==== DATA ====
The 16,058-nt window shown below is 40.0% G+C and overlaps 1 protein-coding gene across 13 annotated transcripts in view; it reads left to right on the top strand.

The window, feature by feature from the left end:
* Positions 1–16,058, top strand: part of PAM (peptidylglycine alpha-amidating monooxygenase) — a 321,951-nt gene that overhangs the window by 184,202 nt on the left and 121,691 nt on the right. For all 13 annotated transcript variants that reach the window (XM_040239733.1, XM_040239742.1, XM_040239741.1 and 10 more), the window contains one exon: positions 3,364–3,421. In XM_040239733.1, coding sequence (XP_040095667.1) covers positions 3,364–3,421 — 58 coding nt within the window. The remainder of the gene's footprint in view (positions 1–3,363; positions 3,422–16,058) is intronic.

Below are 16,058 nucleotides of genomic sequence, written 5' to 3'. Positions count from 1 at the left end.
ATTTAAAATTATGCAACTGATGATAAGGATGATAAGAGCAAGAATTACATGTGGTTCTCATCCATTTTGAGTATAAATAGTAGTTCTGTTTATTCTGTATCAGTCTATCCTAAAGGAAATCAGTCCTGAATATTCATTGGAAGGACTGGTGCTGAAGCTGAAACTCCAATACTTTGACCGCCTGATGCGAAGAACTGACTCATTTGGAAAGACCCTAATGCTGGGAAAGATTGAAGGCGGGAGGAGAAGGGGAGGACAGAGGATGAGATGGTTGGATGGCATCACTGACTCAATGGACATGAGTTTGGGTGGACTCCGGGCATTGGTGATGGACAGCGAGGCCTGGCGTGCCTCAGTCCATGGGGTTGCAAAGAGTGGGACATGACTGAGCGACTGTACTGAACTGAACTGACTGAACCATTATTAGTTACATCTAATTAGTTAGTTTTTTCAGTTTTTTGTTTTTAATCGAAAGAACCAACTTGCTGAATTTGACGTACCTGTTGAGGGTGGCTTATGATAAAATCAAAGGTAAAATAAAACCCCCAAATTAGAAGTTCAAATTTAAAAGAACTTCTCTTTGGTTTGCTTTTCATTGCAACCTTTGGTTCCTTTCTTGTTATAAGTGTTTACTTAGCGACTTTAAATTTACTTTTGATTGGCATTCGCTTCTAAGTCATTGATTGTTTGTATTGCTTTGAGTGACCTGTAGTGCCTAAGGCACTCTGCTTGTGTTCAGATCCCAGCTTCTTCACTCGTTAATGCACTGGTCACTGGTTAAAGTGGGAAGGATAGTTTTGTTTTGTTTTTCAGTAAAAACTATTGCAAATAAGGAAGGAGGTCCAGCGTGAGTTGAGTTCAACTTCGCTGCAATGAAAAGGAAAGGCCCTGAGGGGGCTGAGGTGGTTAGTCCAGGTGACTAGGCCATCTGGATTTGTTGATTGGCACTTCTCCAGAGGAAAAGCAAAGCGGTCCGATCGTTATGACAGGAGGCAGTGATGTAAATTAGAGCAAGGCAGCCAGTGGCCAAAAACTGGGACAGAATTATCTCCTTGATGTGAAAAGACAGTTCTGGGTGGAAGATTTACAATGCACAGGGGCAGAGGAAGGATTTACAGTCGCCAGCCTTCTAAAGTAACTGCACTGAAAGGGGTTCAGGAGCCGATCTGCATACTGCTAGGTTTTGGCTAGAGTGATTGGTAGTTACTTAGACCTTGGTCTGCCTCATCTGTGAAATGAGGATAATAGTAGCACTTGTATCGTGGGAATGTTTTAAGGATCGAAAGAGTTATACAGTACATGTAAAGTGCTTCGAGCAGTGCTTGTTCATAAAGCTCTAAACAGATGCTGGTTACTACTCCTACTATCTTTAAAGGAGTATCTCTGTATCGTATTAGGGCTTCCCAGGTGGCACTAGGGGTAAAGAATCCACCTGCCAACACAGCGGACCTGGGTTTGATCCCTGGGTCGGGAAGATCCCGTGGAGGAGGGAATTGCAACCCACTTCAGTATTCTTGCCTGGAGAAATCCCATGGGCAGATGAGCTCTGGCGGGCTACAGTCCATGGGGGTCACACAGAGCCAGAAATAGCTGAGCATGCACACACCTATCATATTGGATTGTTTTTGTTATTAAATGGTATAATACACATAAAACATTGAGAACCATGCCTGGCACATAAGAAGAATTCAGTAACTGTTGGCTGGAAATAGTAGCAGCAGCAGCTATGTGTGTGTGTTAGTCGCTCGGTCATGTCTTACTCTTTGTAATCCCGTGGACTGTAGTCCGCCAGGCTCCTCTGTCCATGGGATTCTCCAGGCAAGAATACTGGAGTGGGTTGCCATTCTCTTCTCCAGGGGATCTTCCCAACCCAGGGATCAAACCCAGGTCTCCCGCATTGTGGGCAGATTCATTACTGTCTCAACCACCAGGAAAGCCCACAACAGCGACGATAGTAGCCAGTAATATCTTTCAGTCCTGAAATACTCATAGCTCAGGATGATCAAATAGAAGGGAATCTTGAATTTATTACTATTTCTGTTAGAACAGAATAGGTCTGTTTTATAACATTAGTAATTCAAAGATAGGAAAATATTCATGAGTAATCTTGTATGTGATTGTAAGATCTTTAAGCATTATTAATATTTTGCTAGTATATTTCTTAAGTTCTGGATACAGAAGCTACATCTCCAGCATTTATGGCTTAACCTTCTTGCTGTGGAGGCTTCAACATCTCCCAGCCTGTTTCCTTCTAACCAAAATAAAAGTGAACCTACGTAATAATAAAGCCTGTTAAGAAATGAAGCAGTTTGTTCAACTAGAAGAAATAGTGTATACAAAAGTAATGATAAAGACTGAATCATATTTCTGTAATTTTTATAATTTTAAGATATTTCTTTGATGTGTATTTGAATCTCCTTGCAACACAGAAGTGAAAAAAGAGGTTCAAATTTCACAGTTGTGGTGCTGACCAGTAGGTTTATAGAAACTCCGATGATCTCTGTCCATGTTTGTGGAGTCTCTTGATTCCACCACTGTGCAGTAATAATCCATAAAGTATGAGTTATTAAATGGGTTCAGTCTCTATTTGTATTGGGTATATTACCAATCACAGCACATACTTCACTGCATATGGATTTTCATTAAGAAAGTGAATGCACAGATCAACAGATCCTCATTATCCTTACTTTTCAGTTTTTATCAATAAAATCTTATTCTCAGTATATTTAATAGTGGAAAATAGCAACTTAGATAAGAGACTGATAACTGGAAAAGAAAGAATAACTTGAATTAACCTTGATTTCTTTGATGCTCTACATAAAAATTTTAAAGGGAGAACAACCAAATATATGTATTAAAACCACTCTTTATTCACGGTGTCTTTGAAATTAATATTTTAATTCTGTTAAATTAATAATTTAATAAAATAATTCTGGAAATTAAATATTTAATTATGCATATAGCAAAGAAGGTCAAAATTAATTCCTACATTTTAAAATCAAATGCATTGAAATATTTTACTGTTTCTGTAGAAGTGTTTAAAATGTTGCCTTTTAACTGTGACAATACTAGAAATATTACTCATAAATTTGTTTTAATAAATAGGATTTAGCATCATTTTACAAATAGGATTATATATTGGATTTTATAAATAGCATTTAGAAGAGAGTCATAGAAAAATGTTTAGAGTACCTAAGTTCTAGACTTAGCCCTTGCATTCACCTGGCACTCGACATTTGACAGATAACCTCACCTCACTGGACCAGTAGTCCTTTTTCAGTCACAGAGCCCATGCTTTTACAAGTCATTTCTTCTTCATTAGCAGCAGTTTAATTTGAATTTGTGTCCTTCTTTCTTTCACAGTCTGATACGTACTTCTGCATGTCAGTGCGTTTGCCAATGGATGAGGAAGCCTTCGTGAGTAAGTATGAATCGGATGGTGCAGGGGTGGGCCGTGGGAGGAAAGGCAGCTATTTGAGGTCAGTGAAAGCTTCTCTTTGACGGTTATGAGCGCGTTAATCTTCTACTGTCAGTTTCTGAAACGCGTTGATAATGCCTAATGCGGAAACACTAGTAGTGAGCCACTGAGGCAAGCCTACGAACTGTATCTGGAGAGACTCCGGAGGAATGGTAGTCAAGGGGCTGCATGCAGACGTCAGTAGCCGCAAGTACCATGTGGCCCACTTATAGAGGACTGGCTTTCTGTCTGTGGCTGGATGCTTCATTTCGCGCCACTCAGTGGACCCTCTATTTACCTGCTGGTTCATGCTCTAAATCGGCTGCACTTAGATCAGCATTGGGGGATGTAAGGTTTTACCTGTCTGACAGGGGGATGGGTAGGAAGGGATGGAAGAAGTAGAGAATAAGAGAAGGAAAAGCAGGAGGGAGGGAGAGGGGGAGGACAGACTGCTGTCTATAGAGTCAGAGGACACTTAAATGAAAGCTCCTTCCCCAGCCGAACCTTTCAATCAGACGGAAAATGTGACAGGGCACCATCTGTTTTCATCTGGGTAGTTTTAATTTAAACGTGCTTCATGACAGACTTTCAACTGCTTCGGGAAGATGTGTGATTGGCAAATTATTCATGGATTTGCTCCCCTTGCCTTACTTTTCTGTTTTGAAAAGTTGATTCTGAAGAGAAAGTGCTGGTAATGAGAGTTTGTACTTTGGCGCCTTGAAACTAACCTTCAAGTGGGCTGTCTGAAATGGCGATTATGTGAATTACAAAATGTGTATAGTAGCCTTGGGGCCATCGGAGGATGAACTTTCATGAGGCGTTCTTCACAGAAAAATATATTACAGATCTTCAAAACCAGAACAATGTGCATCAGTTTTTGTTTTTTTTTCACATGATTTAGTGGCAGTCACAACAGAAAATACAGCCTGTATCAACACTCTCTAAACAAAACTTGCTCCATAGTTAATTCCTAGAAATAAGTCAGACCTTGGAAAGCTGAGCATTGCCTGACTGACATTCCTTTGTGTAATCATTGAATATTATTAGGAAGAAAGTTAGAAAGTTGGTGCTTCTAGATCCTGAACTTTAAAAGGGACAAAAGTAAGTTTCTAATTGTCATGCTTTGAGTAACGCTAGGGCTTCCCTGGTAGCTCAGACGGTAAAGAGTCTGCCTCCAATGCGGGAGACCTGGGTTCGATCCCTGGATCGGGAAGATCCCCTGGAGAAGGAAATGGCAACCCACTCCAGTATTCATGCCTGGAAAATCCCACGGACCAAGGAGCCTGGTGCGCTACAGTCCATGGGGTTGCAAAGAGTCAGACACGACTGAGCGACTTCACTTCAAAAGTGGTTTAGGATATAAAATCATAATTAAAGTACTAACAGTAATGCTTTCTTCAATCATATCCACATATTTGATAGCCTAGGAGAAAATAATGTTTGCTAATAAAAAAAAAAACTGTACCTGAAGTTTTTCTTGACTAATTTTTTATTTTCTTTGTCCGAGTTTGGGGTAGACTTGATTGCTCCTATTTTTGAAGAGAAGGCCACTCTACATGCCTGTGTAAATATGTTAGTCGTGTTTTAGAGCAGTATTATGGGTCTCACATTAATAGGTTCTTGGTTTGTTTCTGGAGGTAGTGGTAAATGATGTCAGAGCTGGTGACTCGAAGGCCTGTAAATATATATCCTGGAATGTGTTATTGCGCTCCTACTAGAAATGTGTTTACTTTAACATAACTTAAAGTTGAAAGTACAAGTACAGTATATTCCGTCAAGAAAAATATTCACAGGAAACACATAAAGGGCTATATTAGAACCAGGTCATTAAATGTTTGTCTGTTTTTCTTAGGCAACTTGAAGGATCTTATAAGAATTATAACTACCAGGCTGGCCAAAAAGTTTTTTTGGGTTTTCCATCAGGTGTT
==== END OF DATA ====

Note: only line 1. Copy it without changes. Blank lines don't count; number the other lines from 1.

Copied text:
The 16,058-nt window shown below is 40.0% G+C and overlaps 1 protein-coding gene across 13 annotated transcripts in view; it reads left to right on the top strand.